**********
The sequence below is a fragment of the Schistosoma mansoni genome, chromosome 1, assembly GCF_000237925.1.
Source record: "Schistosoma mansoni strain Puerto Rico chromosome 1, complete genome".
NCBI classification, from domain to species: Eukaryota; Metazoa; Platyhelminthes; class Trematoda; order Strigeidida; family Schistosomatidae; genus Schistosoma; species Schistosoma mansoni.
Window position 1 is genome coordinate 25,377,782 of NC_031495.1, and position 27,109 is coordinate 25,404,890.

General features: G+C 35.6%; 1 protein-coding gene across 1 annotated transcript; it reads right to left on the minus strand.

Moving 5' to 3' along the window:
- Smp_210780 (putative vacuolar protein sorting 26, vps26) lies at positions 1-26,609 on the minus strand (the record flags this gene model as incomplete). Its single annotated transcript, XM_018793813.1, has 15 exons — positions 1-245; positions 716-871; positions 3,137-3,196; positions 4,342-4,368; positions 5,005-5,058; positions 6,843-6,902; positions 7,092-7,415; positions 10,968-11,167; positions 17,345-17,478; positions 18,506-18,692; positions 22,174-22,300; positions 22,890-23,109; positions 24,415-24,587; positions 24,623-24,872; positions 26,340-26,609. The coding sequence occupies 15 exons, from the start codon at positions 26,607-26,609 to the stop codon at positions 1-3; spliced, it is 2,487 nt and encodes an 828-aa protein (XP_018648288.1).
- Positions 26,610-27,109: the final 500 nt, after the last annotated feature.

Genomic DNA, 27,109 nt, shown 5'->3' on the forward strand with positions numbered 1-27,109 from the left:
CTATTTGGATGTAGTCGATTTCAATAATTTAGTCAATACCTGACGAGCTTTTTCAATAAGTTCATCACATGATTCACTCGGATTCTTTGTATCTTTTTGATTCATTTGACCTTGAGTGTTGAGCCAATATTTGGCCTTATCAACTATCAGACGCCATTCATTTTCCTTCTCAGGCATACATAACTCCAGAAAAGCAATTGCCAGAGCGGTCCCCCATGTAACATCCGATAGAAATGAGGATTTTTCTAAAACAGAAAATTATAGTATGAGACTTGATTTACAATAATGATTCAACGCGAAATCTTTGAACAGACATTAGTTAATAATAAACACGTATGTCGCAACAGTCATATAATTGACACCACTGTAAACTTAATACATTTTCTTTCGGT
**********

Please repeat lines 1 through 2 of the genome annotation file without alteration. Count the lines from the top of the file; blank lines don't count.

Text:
The sequence below is a fragment of the Schistosoma mansoni genome, chromosome 1, assembly GCF_000237925.1.
Source record: "Schistosoma mansoni strain Puerto Rico chromosome 1, complete genome".